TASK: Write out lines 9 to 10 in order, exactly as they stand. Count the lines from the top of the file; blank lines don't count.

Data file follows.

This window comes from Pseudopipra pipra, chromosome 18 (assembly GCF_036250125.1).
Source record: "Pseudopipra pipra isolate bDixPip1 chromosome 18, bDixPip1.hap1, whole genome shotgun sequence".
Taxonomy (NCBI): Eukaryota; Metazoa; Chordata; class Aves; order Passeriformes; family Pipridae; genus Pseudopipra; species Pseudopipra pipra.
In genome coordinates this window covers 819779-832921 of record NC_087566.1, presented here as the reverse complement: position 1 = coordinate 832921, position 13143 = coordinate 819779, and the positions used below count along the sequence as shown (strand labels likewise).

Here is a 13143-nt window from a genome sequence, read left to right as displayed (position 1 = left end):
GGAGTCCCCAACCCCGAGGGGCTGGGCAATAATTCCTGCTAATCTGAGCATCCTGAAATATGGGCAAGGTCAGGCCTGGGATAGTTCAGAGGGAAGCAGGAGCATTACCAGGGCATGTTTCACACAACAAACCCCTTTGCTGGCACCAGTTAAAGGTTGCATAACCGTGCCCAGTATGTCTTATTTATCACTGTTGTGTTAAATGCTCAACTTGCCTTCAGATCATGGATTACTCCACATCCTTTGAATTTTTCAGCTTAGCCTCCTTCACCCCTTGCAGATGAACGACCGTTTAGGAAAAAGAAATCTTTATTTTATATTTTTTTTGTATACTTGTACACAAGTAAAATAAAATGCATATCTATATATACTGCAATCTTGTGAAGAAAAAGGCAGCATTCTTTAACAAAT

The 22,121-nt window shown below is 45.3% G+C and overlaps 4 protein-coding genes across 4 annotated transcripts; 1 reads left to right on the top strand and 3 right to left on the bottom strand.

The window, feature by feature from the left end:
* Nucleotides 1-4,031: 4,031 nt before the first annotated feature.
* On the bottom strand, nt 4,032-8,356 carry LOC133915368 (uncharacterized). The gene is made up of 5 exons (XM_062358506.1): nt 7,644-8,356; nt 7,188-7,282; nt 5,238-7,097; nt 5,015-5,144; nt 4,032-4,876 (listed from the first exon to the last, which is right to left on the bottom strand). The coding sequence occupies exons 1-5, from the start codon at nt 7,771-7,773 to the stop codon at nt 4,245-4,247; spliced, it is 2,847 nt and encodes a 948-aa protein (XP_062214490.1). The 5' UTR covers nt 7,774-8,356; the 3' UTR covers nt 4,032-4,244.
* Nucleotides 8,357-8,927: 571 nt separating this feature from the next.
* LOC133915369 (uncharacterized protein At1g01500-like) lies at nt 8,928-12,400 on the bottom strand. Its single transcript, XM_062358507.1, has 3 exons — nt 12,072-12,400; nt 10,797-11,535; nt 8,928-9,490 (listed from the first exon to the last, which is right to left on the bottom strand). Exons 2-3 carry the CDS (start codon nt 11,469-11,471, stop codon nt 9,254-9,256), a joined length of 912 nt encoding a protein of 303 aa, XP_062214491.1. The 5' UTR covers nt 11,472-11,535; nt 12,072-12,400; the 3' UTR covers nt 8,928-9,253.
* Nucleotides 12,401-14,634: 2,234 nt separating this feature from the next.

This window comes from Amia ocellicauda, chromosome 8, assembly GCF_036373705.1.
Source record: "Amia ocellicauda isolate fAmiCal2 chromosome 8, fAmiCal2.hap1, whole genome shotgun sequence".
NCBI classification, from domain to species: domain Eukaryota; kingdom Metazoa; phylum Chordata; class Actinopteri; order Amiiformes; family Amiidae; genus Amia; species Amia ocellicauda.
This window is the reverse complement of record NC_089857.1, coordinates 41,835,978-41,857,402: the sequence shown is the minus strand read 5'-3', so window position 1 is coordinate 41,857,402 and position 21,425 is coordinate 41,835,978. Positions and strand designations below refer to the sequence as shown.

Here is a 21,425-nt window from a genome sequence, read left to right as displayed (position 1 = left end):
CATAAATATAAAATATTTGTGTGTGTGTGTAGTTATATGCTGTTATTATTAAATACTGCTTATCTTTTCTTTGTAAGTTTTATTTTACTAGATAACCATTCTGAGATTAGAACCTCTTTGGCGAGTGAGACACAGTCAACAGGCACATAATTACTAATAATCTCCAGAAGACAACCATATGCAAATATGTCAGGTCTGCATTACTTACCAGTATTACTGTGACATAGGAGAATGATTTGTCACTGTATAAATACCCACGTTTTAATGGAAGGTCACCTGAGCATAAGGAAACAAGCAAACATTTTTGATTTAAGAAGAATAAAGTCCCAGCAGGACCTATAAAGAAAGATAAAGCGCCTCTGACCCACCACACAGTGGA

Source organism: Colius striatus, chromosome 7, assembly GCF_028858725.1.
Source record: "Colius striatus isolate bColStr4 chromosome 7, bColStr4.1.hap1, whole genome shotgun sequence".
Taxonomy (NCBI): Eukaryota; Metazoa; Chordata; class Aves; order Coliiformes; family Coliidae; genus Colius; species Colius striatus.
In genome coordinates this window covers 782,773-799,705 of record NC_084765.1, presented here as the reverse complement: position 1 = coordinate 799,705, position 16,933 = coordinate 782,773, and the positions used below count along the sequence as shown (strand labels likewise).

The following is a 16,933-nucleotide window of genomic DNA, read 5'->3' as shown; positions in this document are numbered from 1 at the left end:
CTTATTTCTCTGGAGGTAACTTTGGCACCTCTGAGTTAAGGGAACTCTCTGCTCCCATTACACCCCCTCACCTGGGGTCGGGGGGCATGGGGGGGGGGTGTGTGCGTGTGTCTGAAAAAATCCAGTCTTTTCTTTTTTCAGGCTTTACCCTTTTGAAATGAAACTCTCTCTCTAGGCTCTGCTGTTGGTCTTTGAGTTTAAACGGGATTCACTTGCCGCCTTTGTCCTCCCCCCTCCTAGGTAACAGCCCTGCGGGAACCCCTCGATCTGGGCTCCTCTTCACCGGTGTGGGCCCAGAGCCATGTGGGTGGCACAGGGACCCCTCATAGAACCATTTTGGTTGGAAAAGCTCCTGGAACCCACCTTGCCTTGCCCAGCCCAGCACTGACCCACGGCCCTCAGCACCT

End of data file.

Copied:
* Nucleotides 1-4,031: 4,031 nt before the first annotated feature.
* On the bottom strand, nt 4,032-8,356 carry LOC133915368 (uncharacterized). The gene is made up of 5 exons (XM_062358506.1): nt 7,644-8,356; nt 7,188-7,282; nt 5,238-7,097; nt 5,015-5,144; nt 4,032-4,876 (listed from the first exon to the last, which is right to left on the bottom strand). The coding sequence occupies exons 1-5, from the start codon at nt 7,771-7,773 to the stop codon at nt 4,245-4,247; spliced, it is 2,847 nt and encodes a 948-aa protein (XP_062214490.1). The 5' UTR covers nt 7,774-8,356; the 3' UTR covers nt 4,032-4,244.